Rumblings in Las Vegas, Part I

This past weekend I was in Las Vegas attending the All Women’s Judo Championships, a USJA board meeting, and the USJA National Coaches Conference. Here are my thoughts on what I saw and heard.

When I was informed about the All Women’s Judo Championships, my first thought was why do we need a special tournament for such a small segment of our already small Judo population? After attending my first All Women’s Judo Championships as a spectator, my opinion hasn’t changed. But that’s only because what Deb Fergus, the founder of this event, wants for women, I want for all Judoplayers, namely special development events held for the benefit of the players, not the officials and especially not the referees. Continue reading

Where’s Judo’s Futsal?

Three recently published books- Outliers: The Story of Success, Talent is Overrated, and The Talent Code– have dealt with a common theme: ten thousands hours of deep, deliberate practice over ten years are required to achieve mastery in any field.

In The Talent Code by Daniel Coyle, there’s a section on the development of Brazilian soccer that got my immediate attention. Soccer is a sport I know, having played it since I was ten years old, but the development of Brazilian soccer was a story I was not familiar with. From a coaching viewpoint, it’s a fascinating story that has repercussions for Judo. Continue reading

An Attempt to Save Judo in San Diego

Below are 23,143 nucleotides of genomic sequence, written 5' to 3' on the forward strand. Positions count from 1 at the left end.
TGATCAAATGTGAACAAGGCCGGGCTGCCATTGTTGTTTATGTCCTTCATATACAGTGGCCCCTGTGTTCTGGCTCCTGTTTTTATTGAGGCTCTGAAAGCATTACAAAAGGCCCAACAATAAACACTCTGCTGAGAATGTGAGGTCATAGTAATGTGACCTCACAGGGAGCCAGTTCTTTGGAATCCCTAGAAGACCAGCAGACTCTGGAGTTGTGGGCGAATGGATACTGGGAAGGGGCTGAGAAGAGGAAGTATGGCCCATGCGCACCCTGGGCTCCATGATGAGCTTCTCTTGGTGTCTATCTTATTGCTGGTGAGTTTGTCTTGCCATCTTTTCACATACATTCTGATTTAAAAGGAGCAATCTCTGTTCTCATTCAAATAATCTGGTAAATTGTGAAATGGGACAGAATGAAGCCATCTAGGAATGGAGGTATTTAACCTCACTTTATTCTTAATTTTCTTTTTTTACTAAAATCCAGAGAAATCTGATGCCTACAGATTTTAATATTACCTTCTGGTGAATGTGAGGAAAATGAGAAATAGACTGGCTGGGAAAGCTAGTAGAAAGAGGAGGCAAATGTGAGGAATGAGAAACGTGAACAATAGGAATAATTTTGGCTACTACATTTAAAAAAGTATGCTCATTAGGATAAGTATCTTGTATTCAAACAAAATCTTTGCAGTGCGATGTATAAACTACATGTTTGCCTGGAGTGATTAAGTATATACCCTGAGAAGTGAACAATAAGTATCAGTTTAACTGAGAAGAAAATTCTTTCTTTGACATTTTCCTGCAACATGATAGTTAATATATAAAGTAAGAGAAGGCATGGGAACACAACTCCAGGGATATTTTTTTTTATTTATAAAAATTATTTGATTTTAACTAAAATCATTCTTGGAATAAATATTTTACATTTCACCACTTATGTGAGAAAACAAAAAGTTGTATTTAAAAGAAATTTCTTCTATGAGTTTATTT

San Diego County used to have a vibrant Judo community in the 1970s when I first started my coaching career. We had over twenty-five active Judo clubs. Our members participated in monthly clinics, and tournaments, which would attract 250-300+ players. Little by little, our coaches, many of them active military personnel, were transferred out of the area or they retired or they died. Few had successors to keep the clubs going. Politics, pitting USJA and USJF supporters, and personal issues between the few remaining coaches further weakened our area. Continue reading

Coaches, Speak Up!

The other day, I came across some surprising comments from Coach X, a national team coach, who had been to the recent Rotterdam World Championships. The gist of his comments was that while he had no problem discussing the latest round of rule changes and bellyaching about them, he had no time to decide whether the rules were good or bad, and had no time to complain.

I always thought that a coach was an advocate for his players. As such, I find it inconceivable that a coach would abrogate a portion of his responsibilities to his players without trying to be part of the decision-making process. It’s true that presently coaches have few political means of being part of that process. Voicing our concerns through email would be a good start. Continue reading

Nobody Wants to See the Losers?

One of the latest ill-conceived changes to Judo competition was a tweaking of the repechage system.  In the past, everyone who lost to the winners of the four pools was pulled back into competition, and given a second chance at medaling. Now, only the eight quarter-finalists have a chance at medaling.

Jan Snijders, a Dutchman who is the EJU Refereeing Director, issued this statement at the conclusion of the Rotterdam World Championships that ended a few days ago:

We are very satisfied with the new system. Nobody wants to see the losers. Championships are all about the medal winners, and are not training competitions. Continue reading